FIGS. 2B, 2C show images obtained by illuminating the solder joint inspection of the PCB with the upper and lower lights 3, 4. FIG. 2A is a sectional view of the solder joint under inspection. In the sectional view of FIG. 2A, reference numeral 10 indicates an electronic part, 11 the solder, 12 an electrode of the electronic part, and 13 a soldering pad on the board. Images are acquired as a train of electrical pulses representing the light intensities. However, for the sake of simplicity, in FIGS. 2B, 2C, in the solder joint, the white areas a indicate the brightly illuminated areas by lighting, while the hatched areas b indicate the relatively dark areas. It is understood from FIGS. 2B, 2C that the way of reflection of light varies between the upper light 3 or the lower light 4. This is because the solder surface inclination at which a regular reflection of illumination occurs differs between the upper and lower lights. More specifically, as is clear from the side view in FIG. 3A of the optical system (3, 4, 5) of FIG. 1, when the solder joint is illuminated by the upper light 3, the reflected light rays are stronger if the solder surface is flat, and when the solder joint is illuminated by the lower light 4, the reflected light rays are stronger if the solder surface is inclined. The installed position of the upper and lower lights 3, 4 can be selected arbitrarily. However, due to the conditions shown in FIG. 3A, as the illumination light from the upper light 3 becomes closer to vertical and as the illumination light from the lower light 4 becomes closer to horizontal, images change greatly by different inclinations of the solder surface.
As a countermeasure, as shown in FIG. 3B, in place of the ring light 3, it is possible to provide a half mirror or a cube beam splitter 8 right below the camera 5 at the same height as the position of the light 3, and also, a spot light 3a for emitting a spot beam parallel with the board 1 to emit a light beam from right above a part 10a being inspected. The lower light 4 is disposed at a height where the light 4 will not come into contact with another part 10b on the board 1.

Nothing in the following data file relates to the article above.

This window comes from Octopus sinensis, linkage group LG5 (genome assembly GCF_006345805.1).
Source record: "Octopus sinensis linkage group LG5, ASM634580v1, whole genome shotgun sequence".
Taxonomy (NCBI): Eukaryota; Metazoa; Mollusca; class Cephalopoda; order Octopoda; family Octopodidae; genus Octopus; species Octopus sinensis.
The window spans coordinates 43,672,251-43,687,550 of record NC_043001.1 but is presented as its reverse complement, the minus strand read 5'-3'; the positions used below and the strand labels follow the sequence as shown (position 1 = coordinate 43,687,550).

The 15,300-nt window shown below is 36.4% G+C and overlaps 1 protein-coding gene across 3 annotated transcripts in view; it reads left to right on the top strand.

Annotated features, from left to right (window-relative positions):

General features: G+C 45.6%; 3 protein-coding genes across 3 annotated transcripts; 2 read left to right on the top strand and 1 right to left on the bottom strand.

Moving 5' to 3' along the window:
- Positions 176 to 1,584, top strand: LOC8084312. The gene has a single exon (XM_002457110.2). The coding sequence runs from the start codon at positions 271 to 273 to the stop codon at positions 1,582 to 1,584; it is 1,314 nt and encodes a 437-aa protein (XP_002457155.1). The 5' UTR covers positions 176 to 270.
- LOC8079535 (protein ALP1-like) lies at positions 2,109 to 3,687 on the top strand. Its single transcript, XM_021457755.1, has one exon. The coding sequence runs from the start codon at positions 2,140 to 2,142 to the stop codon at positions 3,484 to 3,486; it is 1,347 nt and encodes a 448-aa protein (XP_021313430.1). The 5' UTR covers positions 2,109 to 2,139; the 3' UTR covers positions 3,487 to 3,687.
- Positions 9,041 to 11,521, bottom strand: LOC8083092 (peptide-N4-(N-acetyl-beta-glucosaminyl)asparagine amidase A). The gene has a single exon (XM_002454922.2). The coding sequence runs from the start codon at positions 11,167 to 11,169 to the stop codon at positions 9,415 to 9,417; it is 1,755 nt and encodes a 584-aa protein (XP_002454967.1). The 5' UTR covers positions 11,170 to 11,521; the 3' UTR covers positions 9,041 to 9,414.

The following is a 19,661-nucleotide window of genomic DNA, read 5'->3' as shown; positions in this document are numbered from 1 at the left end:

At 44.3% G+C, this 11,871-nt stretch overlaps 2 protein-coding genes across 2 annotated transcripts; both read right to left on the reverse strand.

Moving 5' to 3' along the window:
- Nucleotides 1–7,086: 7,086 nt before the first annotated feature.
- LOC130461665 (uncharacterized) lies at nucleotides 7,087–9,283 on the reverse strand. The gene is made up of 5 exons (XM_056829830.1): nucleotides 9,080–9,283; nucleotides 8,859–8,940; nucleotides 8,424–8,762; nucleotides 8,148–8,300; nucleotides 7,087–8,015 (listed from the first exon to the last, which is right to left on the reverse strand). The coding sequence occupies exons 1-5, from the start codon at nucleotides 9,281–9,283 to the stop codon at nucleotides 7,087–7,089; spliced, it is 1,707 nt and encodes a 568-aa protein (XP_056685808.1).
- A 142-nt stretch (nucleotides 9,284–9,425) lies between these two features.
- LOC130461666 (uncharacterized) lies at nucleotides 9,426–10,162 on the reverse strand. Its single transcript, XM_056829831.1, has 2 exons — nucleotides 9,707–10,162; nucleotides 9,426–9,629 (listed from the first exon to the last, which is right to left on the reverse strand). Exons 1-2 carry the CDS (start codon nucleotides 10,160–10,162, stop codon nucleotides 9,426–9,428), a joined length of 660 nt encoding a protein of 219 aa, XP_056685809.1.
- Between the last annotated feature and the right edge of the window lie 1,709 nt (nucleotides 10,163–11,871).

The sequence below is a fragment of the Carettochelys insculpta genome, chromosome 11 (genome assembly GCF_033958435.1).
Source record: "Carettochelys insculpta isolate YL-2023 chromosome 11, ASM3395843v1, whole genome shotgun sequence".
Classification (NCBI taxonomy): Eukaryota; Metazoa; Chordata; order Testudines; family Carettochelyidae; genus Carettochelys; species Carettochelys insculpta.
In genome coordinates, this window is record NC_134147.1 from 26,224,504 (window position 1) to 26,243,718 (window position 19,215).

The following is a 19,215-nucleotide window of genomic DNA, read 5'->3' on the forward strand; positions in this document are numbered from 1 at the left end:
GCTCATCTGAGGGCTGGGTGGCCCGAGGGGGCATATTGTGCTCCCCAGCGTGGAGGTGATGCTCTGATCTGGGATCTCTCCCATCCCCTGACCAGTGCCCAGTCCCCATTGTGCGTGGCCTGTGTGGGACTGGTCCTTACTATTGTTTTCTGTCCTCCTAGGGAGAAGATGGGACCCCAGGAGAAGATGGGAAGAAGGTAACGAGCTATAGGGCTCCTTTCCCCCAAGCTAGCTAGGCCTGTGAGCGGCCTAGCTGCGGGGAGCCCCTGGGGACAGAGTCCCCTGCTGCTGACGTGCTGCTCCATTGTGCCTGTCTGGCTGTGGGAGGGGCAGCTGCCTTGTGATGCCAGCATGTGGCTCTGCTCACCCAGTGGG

It is also possible to obtain the geometric features of highlights by regular-reflection light beams in the form of binary data, for example, by using two images shown in FIG. 2 and make a accept-reject decision on the solder joint by a total examination of the features acquired from those images. In view of a variety of the luster condition of the solder surface and the contamination of the solder surface by flux in the manufacturing process of PCBs, it is considered likely that there will be some effects on the reliability of inspection if an optimum binary threshold is decided uniquely to optimally extract the solder condition from solder-joint images captured under illumination of the fixed lights. To avoid this problem, this invention uses a method of dividing data on an image 8 by the upper light in FIG. 2B by data on an image 9 by the lower light in FIG. 2C. Let coordinates in an image be (I, J); let the brightness value of a pixel point (I, J) in an image 8 by the upper light be UPIC(I,J); and let the brightness value of a pixel point (I, J) in an image 9 by the lower light be DPIC(I,J). Suppose that the brightness is expressed in 256 stages. If UPIC(I,J) is larger than DPIC(I,J), an image value DVDPIC(I,J) obtained by division as described is
If UPIC(I,J) is smaller than DPIC(I,J),
If the calculation result of DVDPIC(I,J) is less than 0, DVDPIC is made 0. And, if the calculation result is 256 or more, DVDPIC is made 255. In Eqs. (1) and (2), the constant C is any natural number. Supposing C is 30, if UPIC(I,J) is twice DPIC(I,J), that is, if the brightness value is twice higher for UPIC(I,J), DVDPIC is 158. In addition, if the brightness value is three times or four times higher, DVDPIC is 188 or 218. Conversely, if DPIC(I,J) is twice or three times higher than UPIC(I,J), DVDPIC(I,J) is 98 or 68. In other words, the constant C serves a kind of amplification factor in developing the ratio of UPIC(I,J) to DPIC(I,J) on the gray scale in expressing the gradation of brightness of the image. To be more specific, if the value of C is made large, a slight variation in the inclination can be displayed with the value of DVDPIC(I,J) centering round 128, but a conspicuously inclined area and a flat area of the solder joint are hard to be displayed. If the value of C is made small, an image of the inclined area with DVDPIC(I,J) of about 128 is rough. An image 14 of FIG. 4 is an example of result of processing two images of FIGS. 2B, 2C by Eqs. (1) and (2). In this case, the obtained values of the ratio are divided into three stages, for example, the area with the smallest ratio is expressed in white, the area with the intermediate ratio in gray, and the area with the largest ratio in black.